Administrative Assistants: Overcoming Procrastination

What Is Procrastination?

Before we begin, it is important to clarify what exactly procrastination is and what is it not. Administrative assistant roles demand strong time management, concentration, and abilities to multi-task. Procrastination is the enemy! Many people confuse procrastination with laziness. This framing is unhelpful can further fuel procrastination. A fear of failure, a reduced sense of competence and lack of interest can impede the completion of seemingly easy tasks. Having an overwhelming to do list, ambiguous deadlines and limited feedback can further fuel procrastination. Procrastination has many causes. Thankfully there are also many solutions.

Strategies to Overcome Procrastination: 

  1. Acknowledge that you are procrastinating

It is easy when prioritising tasks to convince ourselves that tedious tasks are less important. Unintentionally, we may seek out extra tasks to push unpleasant tasks down the list. Ultimately, this leads to stress and panic as tasks are left to the last minute. This further re-enforces our ideology that these tasks are to be dreaded. Acknowledging that we are avoiding a task is the first step in task completion.

  1. Explore the causes of your procrastination

Take a few minutes to identify your barriers. Are you afraid of failing or not completing the task perfectly? Has the task and its deadline been clearly explained? Does the task feel unimportant or lack value? Did you have a stressful time completing the task previously and has this put you off? Once you have identified the barriers, you can start to implement strategies to overcome them.

  1. Challenge unhelpful thinking head on

Perfectionism and hyper-critical thinking are common factors in enabling procrastination. Identify and label these thoughts as unhelpful. Reframe what a successful completion of a task means and visualise how you will feel when you have the task completed. Sometimes procrastination can be a sign that you may be struggling with your mental health more generally. If this is the case, seek support and don’t struggle alone.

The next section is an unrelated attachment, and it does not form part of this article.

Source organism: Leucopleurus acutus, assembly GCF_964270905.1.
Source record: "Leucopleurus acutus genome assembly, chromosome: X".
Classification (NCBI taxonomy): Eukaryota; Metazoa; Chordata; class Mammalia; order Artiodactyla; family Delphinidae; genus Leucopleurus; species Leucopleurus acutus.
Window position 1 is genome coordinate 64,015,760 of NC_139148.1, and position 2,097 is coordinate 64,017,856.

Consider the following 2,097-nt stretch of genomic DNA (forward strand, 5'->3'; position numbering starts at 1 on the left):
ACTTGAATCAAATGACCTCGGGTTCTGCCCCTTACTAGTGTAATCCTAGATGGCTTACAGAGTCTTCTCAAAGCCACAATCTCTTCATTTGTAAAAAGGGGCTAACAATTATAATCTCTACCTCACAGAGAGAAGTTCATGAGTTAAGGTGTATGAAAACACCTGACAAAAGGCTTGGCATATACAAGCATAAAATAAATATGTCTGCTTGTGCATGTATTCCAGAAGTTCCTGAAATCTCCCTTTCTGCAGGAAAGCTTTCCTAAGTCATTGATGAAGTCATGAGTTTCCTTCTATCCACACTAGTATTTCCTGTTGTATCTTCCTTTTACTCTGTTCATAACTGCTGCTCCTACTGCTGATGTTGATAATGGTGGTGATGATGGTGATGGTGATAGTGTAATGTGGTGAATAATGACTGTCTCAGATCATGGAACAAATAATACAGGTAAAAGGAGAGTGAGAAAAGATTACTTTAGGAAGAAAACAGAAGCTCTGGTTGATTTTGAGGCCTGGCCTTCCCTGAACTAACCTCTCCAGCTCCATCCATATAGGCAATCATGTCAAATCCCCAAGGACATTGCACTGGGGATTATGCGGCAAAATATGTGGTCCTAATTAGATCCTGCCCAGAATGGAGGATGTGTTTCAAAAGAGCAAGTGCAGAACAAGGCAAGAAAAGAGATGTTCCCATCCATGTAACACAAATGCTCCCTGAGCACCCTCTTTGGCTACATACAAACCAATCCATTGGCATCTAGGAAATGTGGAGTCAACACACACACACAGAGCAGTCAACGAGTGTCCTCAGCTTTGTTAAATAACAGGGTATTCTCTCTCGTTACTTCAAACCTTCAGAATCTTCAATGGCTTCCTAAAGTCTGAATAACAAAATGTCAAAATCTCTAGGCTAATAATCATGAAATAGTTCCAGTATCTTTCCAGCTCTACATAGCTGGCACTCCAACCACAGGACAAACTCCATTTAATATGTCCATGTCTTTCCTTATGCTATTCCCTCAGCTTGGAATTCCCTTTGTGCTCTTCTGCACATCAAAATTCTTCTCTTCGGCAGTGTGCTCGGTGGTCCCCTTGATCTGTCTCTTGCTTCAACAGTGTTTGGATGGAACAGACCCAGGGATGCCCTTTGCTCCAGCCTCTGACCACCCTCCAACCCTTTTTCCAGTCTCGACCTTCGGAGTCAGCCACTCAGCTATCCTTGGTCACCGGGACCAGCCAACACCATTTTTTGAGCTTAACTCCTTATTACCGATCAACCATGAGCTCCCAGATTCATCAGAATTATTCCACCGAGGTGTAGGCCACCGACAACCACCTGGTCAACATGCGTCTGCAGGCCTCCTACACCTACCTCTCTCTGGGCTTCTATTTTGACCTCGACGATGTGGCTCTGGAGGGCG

1. Protect your time

Distraction is a key player in procrastination. Turn your phone on silent and advise colleagues of your protected timeslots for specific tasks. With less distraction you will be better able to focus your attention. This ensures the task is not unnecessarily dragged out and improves task satisfaction.

  1. Work smart

Before you begin, allow time to break down the task and plan a strategy. This ensures smart working and reduces unnecessary time wastage. There is nothing worse than completing a task incorrectly only to have to repeat it all over again.

  1. Use an accountability buddy

If you struggle to maintain your own accountability, develop an end of day buddy system. At the end of the day take a few moments to share with each other the tasks you planned for and achieved that day. This can support morale and provide a positive bookend to your working day.

  1. Positive re-enforcement is key!

As human beings, we have an innate need to receive rewards. Break your to-do list into specific time frames and incorporate positive rewards in between slots. Grab a coffee, go for a walk or treat yourself to something you really enjoy. This helps sustain accountability for both task performance and self-care. Some days you will not get everything completed. Be kind to yourself and recognise what you did achieve rather than focusing on what you did not.

  1. Ask for help!

Sometimes procrastination can be a symptom of something else. Is your workload manageable? Are your tasks and deadlines being communicated effectively? Do you find yourself getting dumped with tasks all at once with little time to get them completed? If this is the case, speak with your manager and team. Explore alternative options for delegation, improved communication and protected time slots.







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